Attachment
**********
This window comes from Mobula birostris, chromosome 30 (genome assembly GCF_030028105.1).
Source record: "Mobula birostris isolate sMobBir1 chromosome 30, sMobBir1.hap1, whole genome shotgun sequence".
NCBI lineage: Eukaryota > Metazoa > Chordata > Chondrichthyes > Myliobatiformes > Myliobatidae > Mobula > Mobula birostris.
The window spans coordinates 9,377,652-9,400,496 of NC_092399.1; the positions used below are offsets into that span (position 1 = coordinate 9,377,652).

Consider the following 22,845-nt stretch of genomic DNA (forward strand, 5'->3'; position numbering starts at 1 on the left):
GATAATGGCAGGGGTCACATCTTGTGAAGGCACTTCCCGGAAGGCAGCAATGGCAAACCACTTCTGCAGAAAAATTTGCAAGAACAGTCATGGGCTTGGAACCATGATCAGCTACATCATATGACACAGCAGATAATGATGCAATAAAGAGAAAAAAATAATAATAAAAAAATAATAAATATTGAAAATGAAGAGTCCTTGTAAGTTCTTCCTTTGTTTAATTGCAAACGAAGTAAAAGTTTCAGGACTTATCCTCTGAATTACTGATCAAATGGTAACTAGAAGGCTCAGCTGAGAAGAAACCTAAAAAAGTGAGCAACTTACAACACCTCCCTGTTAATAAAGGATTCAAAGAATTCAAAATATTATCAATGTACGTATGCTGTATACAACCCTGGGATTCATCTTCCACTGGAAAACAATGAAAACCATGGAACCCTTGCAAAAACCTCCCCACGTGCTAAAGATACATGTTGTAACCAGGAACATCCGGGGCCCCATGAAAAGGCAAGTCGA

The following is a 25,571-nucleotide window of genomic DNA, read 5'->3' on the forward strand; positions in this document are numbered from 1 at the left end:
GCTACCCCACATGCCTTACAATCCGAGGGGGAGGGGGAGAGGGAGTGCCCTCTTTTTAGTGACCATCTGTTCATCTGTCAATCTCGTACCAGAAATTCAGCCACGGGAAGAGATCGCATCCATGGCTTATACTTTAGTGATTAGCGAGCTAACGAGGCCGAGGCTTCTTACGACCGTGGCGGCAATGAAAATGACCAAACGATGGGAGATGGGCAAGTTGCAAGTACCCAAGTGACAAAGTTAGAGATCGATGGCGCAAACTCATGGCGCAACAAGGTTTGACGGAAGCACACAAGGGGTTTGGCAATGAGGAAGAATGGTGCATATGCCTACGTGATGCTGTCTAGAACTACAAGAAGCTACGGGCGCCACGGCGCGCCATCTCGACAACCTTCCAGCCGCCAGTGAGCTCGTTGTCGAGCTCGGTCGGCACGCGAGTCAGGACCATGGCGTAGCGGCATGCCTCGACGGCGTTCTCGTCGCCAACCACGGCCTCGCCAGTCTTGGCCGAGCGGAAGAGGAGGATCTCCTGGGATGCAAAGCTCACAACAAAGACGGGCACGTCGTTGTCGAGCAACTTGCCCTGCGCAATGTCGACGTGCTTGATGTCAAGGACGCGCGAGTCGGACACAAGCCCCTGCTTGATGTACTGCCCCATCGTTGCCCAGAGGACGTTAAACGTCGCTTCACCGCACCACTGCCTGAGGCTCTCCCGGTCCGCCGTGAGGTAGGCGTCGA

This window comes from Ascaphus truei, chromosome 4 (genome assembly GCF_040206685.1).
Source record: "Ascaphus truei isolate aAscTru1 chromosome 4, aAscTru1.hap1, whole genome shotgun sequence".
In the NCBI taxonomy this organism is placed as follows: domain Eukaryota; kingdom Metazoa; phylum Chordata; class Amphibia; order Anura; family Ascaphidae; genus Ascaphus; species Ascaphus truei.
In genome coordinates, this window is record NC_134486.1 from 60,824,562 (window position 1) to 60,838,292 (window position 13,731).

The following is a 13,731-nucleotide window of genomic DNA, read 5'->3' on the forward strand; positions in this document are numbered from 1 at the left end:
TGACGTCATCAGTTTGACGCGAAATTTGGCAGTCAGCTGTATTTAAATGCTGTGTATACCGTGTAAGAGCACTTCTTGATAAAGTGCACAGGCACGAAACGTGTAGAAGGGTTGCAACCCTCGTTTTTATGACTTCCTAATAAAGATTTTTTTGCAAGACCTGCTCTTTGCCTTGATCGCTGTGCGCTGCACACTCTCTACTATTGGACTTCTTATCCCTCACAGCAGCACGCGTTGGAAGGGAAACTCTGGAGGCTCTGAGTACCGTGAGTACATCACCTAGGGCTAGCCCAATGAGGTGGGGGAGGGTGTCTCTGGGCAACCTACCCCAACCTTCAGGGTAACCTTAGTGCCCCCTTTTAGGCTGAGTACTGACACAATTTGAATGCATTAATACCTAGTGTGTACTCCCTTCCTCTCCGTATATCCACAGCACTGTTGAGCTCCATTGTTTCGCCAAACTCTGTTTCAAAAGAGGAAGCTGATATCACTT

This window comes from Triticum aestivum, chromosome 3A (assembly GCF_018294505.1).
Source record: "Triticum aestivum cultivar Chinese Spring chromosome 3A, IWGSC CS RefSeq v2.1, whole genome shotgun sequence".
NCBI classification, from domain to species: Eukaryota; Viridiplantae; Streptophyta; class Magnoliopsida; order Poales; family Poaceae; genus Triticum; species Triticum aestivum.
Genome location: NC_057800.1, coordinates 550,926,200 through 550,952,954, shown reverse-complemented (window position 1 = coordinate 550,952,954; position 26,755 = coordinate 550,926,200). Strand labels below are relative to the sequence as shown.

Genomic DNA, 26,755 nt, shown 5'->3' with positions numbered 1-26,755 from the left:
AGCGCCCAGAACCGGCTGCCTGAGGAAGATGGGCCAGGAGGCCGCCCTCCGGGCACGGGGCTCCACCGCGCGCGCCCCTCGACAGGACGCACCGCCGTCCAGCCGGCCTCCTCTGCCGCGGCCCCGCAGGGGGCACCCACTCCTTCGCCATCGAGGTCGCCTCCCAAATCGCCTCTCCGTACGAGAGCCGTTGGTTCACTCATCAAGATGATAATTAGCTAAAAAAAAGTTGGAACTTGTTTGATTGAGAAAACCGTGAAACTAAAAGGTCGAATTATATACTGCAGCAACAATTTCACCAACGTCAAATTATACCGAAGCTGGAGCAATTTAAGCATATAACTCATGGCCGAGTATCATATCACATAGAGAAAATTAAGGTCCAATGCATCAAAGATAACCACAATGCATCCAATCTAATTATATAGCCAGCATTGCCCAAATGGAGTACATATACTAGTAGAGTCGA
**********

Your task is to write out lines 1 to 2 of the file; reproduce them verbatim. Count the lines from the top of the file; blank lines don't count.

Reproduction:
This window comes from Mobula birostris, chromosome 30 (genome assembly GCF_030028105.1).
Source record: "Mobula birostris isolate sMobBir1 chromosome 30, sMobBir1.hap1, whole genome shotgun sequence".